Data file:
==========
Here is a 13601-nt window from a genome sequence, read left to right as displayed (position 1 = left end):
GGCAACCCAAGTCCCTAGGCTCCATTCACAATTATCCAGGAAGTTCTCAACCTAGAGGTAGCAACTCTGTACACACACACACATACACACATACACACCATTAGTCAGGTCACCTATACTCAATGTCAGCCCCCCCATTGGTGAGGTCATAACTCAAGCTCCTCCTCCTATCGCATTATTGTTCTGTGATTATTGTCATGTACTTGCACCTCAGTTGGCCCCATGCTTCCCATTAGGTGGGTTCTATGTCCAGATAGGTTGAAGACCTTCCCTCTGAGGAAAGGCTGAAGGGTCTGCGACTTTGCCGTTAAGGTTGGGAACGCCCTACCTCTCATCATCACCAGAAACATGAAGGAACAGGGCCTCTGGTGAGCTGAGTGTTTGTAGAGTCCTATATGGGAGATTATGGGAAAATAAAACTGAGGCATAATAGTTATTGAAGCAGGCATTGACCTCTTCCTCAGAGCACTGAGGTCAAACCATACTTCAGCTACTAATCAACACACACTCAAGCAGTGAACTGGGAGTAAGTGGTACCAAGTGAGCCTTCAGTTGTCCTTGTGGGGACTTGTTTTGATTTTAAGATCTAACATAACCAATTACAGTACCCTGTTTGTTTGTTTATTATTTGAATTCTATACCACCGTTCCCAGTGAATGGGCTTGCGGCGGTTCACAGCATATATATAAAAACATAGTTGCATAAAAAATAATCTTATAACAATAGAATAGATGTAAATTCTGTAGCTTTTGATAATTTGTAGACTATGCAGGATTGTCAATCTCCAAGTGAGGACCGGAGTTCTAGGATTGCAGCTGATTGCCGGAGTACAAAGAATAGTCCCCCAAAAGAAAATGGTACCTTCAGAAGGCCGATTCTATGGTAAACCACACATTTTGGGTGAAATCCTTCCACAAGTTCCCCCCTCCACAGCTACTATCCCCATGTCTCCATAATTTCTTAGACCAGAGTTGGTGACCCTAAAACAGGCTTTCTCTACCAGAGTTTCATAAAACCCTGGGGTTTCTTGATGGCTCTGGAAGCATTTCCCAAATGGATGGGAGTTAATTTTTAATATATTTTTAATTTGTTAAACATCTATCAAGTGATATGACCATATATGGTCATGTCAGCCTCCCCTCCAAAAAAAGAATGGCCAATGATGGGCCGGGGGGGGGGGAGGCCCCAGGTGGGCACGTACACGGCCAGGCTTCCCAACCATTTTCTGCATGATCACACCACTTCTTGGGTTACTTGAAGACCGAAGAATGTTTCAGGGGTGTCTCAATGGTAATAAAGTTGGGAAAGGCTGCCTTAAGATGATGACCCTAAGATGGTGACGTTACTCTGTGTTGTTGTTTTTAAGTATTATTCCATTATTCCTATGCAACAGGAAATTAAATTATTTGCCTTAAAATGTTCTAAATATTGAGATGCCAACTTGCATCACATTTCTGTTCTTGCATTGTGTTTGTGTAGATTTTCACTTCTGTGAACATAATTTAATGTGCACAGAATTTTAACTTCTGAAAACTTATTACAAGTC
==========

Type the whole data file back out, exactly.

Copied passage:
Here is a 13601-nt window from a genome sequence, read left to right as displayed (position 1 = left end):
GGCAACCCAAGTCCCTAGGCTCCATTCACAATTATCCAGGAAGTTCTCAACCTAGAGGTAGCAACTCTGTACACACACACACATACACACATACACACCATTAGTCAGGTCACCTATACTCAATGTCAGCCCCCCCATTGGTGAGGTCATAACTCAAGCTCCTCCTCCTATCGCATTATTGTTCTGTGATTATTGTCATGTACTTGCACCTCAGTTGGCCCCATGCTTCCCATTAGGTGGGTTCTATGTCCAGATAGGTTGAAGACCTTCCCTCTGAGGAAAGGCTGAAGGGTCTGCGACTTTGCCGTTAAGGTTGGGAACGCCCTACCTCTCATCATCACCAGAAACATGAAGGAACAGGGCCTCTGGTGAGCTGAGTGTTTGTAGAGTCCTATATGGGAGATTATGGGAAAATAAAACTGAGGCATAATAGTTATTGAAGCAGGCATTGACCTCTTCCTCAGAGCACTGAGGTCAAACCATACTTCAGCTACTAATCAACACACACTCAAGCAGTGAACTGGGAGTAAGTGGTACCAAGTGAGCCTTCAGTTGTCCTTGTGGGGACTTGTTTTGATTTTAAGATCTAACATAACCAATTACAGTACCCTGTTTGTTTGTTTATTATTTGAATTCTATACCACCGTTCCCAGTGAATGGGCTTGCGGCGGTTCACAGCATATATATAAAAACATAGTTGCATAAAAAATAATCTTATAACAATAGAATAGATGTAAATTCTGTAGCTTTTGATAATTTGTAGACTATGCAGGATTGTCAATCTCCAAGTGAGGACCGGAGTTCTAGGATTGCAGCTGATTGCCGGAGTACAAAGAATAGTCCCCCAAAAGAAAATGGTACCTTCAGAAGGCCGATTCTATGGTAAACCACACATTTTGGGTGAAATCCTTCCACAAGTTCCCCCCTCCACAGCTACTATCCCCATGTCTCCATAATTTCTTAGACCAGAGTTGGTGACCCTAAAACAGGCTTTCTCTACCAGAGTTTCATAAAACCCTGGGGTTTCTTGATGGCTCTGGAAGCATTTCCCAAATGGATGGGAGTTAATTTTTAATATATTTTTAATTTGTTAAACATCTATCAAGTGATATGACCATATATGGTCATGTCAGCCTCCCCTCCAAAAAAAGAATGGCCAATGATGGGCCGGGGGGGGGGGAGGCCCCAGGTGGGCACGTACACGGCCAGGCTTCCCAACCATTTTCTGCATGATCACACCACTTCTTGGGTTACTTGAAGACCGAAGAATGTTTCAGGGGTGTCTCAATGGTAATAAAGTTGGGAAAGGCTGCCTTAAGATGATGACCCTAAGATGGTGACGTTACTCTGTGTTGTTGTTTTTAAGTATTATTCCATTATTCCTATGCAACAGGAAATTAAATTATTTGCCTTAAAATGTTCTAAATATTGAGATGCCAACTTGCATCACATTTCTGTTCTTGCATTGTGTTTGTGTAGATTTTCACTTCTGTGAACATAATTTAATGTGCACAGAATTTTAACTTCTGAAAACTTATTACAAGTC